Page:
"They disrespect the community. So, we have no choice but to oppose what's going on here," said Chicago resident Mark Carter.
"Now, the city council, a full city council won't see the ordinance until well after the IOC visit . Who knows if it will get voted up or down at that point?" said Rod Wilson of the Kenwood Oakland community organization.
The decision to raise the percentage of guaranteed participation from 25 percent minority and 5 percent women to 30 percent and 10 percent respectively came after several dissatisfied black aldermen threatened in a closed-door meeting to derail the long-awaited community benefits ordinance. The measure before the council's finance committee eventually passed by a unanimous voice vote.
"We were going to be as vigilant as we possibly could have been to make sure that it didn't happen," said Ald. Ed Smith, who represents the 28th Ward.
"We always had every intention of that goal. We felt it was important to reflect that so we chose to do that," 2016 Chicago President Lori Healey said.
The affordable housing set-aside would rise to 30 percent only if there's funding from the federal stimulus package, but it includes no guarantee of Olympic jobs for community residents.
That concerns former president of the Illinois State Senate Emil Jones, who happened to be in attendance for Friday morning's proceedings.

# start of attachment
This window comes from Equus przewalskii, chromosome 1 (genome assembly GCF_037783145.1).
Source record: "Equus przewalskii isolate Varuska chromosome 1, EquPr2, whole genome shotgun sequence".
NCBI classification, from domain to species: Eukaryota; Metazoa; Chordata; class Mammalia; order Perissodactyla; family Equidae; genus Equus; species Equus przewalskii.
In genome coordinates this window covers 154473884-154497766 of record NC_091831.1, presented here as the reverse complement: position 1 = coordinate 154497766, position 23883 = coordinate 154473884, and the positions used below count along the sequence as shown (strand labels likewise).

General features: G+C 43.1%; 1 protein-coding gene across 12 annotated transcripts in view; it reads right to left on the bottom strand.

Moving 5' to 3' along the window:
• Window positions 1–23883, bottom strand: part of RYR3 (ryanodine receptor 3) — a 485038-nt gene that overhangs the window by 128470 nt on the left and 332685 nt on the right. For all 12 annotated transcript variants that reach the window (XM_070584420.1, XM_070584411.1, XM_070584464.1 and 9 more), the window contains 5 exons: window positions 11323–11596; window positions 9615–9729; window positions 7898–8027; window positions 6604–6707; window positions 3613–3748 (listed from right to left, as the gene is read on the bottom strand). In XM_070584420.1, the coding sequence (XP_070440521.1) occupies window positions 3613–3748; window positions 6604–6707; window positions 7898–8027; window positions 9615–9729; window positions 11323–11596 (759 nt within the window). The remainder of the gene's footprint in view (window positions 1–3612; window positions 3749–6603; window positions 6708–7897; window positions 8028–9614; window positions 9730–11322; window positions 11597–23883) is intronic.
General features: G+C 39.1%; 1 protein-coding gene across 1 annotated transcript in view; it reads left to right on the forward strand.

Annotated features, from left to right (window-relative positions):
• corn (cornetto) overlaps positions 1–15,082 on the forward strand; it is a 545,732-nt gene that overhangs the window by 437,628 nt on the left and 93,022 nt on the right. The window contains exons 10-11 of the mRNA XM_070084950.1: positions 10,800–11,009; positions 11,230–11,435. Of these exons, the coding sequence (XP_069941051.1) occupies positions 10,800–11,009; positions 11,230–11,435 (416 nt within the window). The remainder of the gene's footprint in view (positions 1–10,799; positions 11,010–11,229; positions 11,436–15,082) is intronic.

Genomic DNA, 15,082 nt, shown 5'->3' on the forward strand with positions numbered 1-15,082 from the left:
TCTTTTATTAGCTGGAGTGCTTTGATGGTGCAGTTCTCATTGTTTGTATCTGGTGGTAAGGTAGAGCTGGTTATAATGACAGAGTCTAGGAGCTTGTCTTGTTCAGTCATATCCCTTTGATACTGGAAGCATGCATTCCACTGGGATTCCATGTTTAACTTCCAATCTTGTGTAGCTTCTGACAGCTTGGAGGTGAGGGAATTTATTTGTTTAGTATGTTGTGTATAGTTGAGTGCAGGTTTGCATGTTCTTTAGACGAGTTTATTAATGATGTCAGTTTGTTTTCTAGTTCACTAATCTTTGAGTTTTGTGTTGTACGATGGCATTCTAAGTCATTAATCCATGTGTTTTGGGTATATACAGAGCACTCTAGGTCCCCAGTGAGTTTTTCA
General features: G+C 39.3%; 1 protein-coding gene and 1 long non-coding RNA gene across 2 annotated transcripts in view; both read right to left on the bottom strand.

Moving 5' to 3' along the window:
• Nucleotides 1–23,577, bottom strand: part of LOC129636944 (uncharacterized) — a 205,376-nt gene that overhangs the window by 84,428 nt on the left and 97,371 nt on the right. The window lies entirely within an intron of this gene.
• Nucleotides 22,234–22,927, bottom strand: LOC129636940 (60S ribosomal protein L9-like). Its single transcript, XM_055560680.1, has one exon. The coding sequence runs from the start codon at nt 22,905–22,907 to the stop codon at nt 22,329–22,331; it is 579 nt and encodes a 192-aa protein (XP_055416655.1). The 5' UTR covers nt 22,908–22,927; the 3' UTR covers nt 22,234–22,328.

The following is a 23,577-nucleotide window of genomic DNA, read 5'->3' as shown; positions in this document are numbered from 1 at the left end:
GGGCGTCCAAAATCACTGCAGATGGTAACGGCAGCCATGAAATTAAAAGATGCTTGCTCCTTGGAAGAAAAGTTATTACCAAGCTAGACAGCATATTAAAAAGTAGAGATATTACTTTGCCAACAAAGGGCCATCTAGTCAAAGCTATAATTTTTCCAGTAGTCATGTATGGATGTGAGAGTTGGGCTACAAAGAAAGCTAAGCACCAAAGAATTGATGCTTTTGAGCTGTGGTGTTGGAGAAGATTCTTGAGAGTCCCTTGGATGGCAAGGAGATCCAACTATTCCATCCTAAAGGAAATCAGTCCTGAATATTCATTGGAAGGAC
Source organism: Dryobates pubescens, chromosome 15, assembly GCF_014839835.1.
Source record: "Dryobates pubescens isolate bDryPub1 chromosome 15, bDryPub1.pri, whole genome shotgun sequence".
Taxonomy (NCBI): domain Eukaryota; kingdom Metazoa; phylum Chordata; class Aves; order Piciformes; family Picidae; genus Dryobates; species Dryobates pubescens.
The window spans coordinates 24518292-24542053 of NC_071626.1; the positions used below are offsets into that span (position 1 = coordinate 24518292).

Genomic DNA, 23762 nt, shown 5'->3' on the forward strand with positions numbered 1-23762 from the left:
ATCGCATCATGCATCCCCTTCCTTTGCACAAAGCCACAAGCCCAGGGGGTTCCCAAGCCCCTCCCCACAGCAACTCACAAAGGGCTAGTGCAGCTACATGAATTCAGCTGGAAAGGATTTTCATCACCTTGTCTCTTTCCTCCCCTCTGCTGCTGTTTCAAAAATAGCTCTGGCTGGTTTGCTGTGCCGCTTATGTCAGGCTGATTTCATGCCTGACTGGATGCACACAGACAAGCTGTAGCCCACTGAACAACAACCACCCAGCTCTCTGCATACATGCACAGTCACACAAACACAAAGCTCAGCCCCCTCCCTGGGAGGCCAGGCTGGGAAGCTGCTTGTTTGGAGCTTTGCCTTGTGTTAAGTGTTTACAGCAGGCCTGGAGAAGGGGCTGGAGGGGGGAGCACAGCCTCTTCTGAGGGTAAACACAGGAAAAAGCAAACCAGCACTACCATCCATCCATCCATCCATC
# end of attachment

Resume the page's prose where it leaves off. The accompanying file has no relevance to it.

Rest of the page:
"The unions must open apprenticeships programs and have programs in the city accessible to those individuals so they can get the proper training," Jones said.
The IOC is set to visit Chicago next week, and for some, the sales pitch about the new set-asides and even the bid to get the Games themselves isn't working.
" The city is $260 million in the hole, and the state of Illinois is $9 billion in debt. So, where's the money coming from to guarantee a three-week party?" said Tom Tresser of the No Olympic Games Coalition.
The original community benefits ordinance included a 50 percent share of construction contracts for minorities, along with assurances of transportation improvements for the mid-South Side.
The full city council was set to consider the measure by the end of next month.